Abstract: This paper studies the relevance of cognitive uncertainty – subjective uncertainty over one’s utility-maximizing action – for understanding and predicting intertemporal choice. The main idea is that when people are cognitively noisy, such as when a decision is complex, they implicitly treat different time delays to some degree alike. By experimentally measuring and manipulating cognitive uncertainty, we document three economic implications of this idea. First, cognitive uncertainty explains various core empirical regularities, such as why people often appear very impatient, why per-period impatience is smaller over long than over short horizons, why discounting is often hyperbolic even when the present is not involved, and why choices frequently violate transitivity. Second, impatience is context-dependent: discounting is substantially more hyperbolic when the decision environment is more complex. Third, cognitive uncertainty matters for choice architecture: people who are nervous about making mistakes are twice as likely to follow expert advice to be more patient.
    Keywords: cognitive uncertainty, intertemporal choice, complexity
    Date: 2021
  7. By: Stuetzer, Michael (Technische Universität Ilmenau); Brodeur, Abel (University of Ottawa); Obschonka, Martin (Queensland University of Technology); Audretsch, David (Indiana University); Rentfrow, Peter J. (University of Cambridge); Potter, Jeff (Atof Inc., Cambridge); Gosling, Samuel D. (University of Texas at Austin)
    Abstract: We study the origins of entrepreneurship (culture) in the United States. For the analysis we make use of a quasi-natural experiment – the gold rush in the second part of the 19th century. We argue that the presence of gold attracted individuals with entrepreneurial personality traits. Due to a genetic founder effect and the formation of an entrepreneurship culture, we expect gold rush counties to have higher entrepreneurship rates. The analysis shows that gold rush counties indeed have higher entrepreneurship rates from 1910, when records began, until the present as well as a higher prevalence of entrepreneurial traits in the populace.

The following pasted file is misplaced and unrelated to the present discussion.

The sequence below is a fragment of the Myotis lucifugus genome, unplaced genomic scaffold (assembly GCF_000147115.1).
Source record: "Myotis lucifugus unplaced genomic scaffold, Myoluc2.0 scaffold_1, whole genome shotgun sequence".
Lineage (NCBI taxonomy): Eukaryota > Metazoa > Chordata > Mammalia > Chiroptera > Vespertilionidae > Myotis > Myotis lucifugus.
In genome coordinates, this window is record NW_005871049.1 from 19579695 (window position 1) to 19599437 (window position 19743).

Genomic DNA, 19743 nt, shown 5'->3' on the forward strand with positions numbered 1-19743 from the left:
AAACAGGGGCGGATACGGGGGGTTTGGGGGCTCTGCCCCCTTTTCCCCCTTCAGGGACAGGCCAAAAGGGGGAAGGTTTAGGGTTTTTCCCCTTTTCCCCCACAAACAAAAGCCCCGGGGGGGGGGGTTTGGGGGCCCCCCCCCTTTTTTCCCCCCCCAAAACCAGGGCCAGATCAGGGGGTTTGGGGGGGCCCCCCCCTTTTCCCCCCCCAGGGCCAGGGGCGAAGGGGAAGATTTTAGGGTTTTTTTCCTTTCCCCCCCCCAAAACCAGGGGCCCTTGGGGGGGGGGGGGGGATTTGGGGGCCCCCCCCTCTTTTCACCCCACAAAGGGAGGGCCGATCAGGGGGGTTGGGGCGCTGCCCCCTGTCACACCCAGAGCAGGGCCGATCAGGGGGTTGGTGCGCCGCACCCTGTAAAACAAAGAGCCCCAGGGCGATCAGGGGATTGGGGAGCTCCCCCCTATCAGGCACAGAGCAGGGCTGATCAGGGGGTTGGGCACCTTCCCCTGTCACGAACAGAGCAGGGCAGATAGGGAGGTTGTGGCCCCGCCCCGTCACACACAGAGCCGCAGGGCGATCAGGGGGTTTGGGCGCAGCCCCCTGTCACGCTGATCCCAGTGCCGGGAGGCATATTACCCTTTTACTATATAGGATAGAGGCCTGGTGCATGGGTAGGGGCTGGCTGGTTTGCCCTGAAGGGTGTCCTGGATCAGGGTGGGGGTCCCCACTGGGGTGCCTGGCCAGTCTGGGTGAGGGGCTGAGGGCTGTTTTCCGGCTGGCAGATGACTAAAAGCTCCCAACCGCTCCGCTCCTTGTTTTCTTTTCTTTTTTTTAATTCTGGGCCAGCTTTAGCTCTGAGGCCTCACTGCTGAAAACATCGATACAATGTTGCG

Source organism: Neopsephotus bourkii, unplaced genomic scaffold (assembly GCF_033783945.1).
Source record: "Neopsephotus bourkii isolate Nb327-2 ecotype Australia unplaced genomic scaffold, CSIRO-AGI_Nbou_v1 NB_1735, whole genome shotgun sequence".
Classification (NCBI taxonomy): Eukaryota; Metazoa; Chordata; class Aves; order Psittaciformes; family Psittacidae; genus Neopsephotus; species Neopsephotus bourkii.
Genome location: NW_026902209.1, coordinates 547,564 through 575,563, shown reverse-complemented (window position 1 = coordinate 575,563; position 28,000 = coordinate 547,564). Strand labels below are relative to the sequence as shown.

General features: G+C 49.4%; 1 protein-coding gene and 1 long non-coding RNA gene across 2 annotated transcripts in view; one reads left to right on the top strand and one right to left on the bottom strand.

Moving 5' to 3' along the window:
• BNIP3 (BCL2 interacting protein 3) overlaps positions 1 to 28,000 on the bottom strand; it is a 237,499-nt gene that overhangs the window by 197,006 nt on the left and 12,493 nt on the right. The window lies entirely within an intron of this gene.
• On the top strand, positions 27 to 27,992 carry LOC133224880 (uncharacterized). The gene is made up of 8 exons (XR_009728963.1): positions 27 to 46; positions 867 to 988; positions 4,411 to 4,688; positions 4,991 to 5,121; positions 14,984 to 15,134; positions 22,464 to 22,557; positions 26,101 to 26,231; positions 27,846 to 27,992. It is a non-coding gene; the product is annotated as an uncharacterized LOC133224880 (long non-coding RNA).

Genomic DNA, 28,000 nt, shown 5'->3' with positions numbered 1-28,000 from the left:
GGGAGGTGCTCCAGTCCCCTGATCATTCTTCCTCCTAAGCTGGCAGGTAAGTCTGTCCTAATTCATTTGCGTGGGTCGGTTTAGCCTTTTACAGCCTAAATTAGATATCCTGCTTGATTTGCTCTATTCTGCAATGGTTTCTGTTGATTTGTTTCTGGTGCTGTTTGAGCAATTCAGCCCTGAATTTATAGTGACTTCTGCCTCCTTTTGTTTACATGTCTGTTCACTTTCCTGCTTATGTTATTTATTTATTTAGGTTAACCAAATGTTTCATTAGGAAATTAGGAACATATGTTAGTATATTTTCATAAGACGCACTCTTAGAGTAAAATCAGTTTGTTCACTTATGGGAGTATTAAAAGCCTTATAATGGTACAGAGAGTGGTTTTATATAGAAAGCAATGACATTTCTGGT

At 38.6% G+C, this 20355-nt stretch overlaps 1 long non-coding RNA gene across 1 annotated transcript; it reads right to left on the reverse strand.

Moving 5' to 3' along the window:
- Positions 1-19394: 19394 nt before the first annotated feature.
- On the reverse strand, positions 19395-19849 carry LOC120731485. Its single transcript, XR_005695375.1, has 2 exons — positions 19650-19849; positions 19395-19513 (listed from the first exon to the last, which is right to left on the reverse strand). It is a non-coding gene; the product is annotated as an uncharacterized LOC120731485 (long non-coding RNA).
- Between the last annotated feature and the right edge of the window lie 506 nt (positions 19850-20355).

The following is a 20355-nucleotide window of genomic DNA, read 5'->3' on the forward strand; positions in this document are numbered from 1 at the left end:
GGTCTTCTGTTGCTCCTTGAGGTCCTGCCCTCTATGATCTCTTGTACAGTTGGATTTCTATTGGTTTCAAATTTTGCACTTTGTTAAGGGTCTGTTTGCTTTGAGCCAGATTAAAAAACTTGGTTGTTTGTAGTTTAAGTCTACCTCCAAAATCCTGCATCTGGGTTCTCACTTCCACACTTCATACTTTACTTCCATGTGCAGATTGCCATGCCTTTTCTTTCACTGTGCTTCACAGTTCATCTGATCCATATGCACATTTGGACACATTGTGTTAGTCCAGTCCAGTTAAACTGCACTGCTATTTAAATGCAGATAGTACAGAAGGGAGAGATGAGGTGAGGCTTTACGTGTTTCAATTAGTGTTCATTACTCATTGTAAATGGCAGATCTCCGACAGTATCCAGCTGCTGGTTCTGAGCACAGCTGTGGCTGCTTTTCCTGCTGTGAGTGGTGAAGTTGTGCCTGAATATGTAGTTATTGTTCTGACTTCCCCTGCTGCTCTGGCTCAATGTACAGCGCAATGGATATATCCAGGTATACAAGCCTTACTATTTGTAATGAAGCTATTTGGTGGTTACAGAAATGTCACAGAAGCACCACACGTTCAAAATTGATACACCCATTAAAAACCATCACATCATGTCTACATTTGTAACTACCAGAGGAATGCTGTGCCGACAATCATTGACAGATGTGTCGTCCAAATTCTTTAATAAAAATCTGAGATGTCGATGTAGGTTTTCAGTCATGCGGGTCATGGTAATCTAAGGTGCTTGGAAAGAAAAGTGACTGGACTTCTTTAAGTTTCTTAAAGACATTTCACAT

Keywords: gold rush, entrepreneurship, culture
    JEL: L26 R12 N5 N9
    Date: 2021–11
  8. By: Tom\'a\v{s} Evan; Vladim\'ir Hol\'y
    Abstract: Hofstede's six cultural dimensions make it possible to measure the culture of countries but are criticized for assuming the homogeneity of each country. In this paper, we propose two measures based on Hofstede's cultural dimensions which take into account the heterogeneous structure of citizens with respect to their countries of origin. Using these improved measures, we study the influence of heterogeneous culture and cultural diversity on the quality of institutions measured by the six worldwide governance indicators. We use a linear regression model allowing for dependence in spatial and temporal dimensions as well as high correlation between the governance indicators. Our results show that the effect of cultural diversity improves some of the governance indicators while worsening others depending on the individual Hofstede cultural dimension.
    Date: 2021–12